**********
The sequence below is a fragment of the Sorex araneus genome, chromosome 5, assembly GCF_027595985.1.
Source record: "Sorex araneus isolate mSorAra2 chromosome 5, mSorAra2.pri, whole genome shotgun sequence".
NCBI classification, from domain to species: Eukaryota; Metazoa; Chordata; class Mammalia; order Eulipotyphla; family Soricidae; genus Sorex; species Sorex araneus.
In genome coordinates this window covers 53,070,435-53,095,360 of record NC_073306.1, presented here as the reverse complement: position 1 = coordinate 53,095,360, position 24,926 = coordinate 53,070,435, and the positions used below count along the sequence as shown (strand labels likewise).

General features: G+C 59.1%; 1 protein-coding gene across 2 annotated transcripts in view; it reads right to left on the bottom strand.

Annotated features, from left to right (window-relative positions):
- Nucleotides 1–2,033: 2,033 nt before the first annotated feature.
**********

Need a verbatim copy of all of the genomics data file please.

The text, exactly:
The sequence below is a fragment of the Sorex araneus genome, chromosome 5, assembly GCF_027595985.1.
Source record: "Sorex araneus isolate mSorAra2 chromosome 5, mSorAra2.pri, whole genome shotgun sequence".
NCBI classification, from domain to species: Eukaryota; Metazoa; Chordata; class Mammalia; order Eulipotyphla; family Soricidae; genus Sorex; species Sorex araneus.
In genome coordinates this window covers 53,070,435-53,095,360 of record NC_073306.1, presented here as the reverse complement: position 1 = coordinate 53,095,360, position 24,926 = coordinate 53,070,435, and the positions used below count along the sequence as shown (strand labels likewise).

General features: G+C 59.1%; 1 protein-coding gene across 2 annotated transcripts in view; it reads right to left on the bottom strand.

Annotated features, from left to right (window-relative positions):
- Nucleotides 1–2,033: 2,033 nt before the first annotated feature.